She’s a 12-year Montclair resident and a veteran of the Montclair Center Business Improvement District’s executive board, including being its former president.

She’s also the owner of the Culture Couture boutique on Church Street, whose website says it sells ethically made merchandise for an “eco-friendly lifestyle with a spiritual edge.”

And she teaches as an adjunct professor in Montclair State University’s Department of Earth and Environmental Science, where she is also pursuing a Ph.D. in environmental science and management. She has a master’s in sustainability science from MSU.  

She is Lisa Johnson, Montclair’s environmental affairs coordinator, and she has big plans to strengthen existing township programs.

Johnson also will be looking for new ways to move Montclair toward a more sustainable future. 

“My long-term goal is to put Montclair on the map as one of the most environmentally conscious, sustainable municipalities in New Jersey,” she said. “It's something that is absolutely doable.”

Johnson, who began in the position in October, has deep ties to local business and environmental efforts and education. She was a member of BID’s executive board from 2010 to 2022 and served as president from 2019 to 2022. 

The environmental affairs coordinator position “was a perfect fit for me,” she said, adding that her experience working with BID has been invaluable. 

“I was already familiar with a lot of how the municipality works and a lot of the departments,” she said. It was a great stepping stone for me again to move into this position.”

Johnson filled an opening left by the retirement of Gray Russell in June 2021. Russell served in the role under a different title – sustainability officer. He has been a great resource for Johnson as she has stepped into the role, she said. 

“Anything I need, if I call him, he's right there for me,” she said. 

When Johnson began her job in October, over a year after Russell retired, there was some catching up to do, she said. She was faced with more than 100 voicemails left with the township, with questions about recycling, composting and more.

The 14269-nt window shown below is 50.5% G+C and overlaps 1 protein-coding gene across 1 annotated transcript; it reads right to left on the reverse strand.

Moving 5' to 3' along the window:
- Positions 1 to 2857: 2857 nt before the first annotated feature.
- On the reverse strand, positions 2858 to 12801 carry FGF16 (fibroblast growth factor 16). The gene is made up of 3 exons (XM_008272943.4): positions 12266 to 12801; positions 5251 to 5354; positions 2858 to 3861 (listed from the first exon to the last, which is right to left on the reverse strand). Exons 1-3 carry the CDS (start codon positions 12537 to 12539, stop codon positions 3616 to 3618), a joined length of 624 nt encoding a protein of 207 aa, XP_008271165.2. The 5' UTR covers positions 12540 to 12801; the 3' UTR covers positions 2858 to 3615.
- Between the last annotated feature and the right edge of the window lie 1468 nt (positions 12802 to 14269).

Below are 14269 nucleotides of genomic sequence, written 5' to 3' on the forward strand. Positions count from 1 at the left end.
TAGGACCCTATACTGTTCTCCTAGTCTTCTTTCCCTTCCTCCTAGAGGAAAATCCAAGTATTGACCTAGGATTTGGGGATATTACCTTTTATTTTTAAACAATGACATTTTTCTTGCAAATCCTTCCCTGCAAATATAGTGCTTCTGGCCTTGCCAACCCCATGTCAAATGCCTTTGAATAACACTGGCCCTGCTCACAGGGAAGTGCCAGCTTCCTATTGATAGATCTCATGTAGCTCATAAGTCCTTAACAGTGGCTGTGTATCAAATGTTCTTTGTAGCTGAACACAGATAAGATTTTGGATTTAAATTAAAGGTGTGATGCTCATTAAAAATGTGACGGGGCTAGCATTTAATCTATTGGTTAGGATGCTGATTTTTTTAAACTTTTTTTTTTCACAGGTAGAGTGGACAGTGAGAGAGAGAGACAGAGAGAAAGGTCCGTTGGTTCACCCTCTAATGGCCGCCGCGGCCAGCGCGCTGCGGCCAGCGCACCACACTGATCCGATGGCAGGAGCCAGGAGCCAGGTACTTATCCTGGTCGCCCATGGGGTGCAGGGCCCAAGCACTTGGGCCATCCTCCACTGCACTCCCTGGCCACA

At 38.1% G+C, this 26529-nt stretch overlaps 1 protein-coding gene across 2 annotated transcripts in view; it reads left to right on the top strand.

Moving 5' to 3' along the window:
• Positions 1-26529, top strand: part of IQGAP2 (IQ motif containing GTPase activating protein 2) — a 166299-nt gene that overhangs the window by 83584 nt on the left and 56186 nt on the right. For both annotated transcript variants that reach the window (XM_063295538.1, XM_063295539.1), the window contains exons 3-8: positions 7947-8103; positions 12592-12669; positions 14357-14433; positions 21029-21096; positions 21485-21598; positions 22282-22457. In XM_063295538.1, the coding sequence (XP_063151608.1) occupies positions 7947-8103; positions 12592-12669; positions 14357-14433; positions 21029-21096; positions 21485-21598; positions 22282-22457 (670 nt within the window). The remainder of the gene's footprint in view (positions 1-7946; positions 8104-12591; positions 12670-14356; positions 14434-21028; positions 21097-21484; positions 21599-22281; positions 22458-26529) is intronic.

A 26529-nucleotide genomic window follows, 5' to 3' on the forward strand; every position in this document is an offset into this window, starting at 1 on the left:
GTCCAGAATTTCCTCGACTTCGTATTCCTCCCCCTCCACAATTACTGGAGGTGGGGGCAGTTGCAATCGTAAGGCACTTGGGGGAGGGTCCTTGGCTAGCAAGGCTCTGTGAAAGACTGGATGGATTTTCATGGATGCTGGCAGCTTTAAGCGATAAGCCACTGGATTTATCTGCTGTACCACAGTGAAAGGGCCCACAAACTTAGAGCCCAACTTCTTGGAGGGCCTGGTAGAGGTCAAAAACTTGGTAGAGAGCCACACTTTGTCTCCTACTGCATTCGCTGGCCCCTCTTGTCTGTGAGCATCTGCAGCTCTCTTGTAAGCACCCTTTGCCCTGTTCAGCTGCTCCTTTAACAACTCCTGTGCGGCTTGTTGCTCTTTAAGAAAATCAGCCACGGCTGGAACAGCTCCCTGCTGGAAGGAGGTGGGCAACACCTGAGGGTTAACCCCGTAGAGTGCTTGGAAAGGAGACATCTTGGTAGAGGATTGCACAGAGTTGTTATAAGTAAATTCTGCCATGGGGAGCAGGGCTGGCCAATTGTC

She was also left to piece together environmental programs that had fallen by the wayside amid the personnel transition. 

One of those programs was the Montclair Shred-Fest, an opportunity for residents to shred documents at no cost. The event hasn’t happened since 2019, but Johnson is planning for its return on April 29. 

She is also revamping the township’s subsidized compost bin program, which has been overseen by Montclair Community Farms since Russell’s retirement. Through the program, residents can purchase 80-gallon compost bins from the township for less than $80. The retail price for such bins can be more than $180, Johnson said.

“We're trying to keep as much as we can out of landfills, out of our trash, so that we have a more sustainable future,” she said. 

She is also tackling new projects, hoping to create more programs to promote sustainability in Montclair. 

She is applying for a grant through the state’s Green Acres Program, funding that can be used to meet different recreation and conservation needs, including urban park development, acquisition of green space and more.

“That's something I'm really passionate about, green space, and especially urban green space,” Johnson said. “I think that's very important.”

Increasing green space in Montclair would create places for the community to congregate and spend time in nature, but it would also allow for groundwater recharge and ecosystem services, such as pollination, and erosion and flood control, she said. 

She is also working to upgrade and install electric vehicle chargers throughout downtown, including in the parking decks, and to upgrade the municipal fleet to electric vehicles, which she expects will be a long-term project. 

“This is something that's going to take a lot of time, but there's tons of money out there, so I'm currently working on research and the acquisition of funding,” she said.

Johnson works closely with Montclair Community Farms, the Montclair Environmental Commission and Montclair Climate Action to think about programs and opportunities to make Montclair more sustainable. 

But these changes and programs, and finding the funding to make them happen, can be a slow process, she said. 

“Sustainable change takes time,” Johnson said. “You’ve got to be patient, you have to be compassionate, but there is obviously also a huge sense of urgency.”

Residents can reach Johnson on her township phone line, 973-509-5721, or by sending her an email at ljohnson@montclairnjusa.org.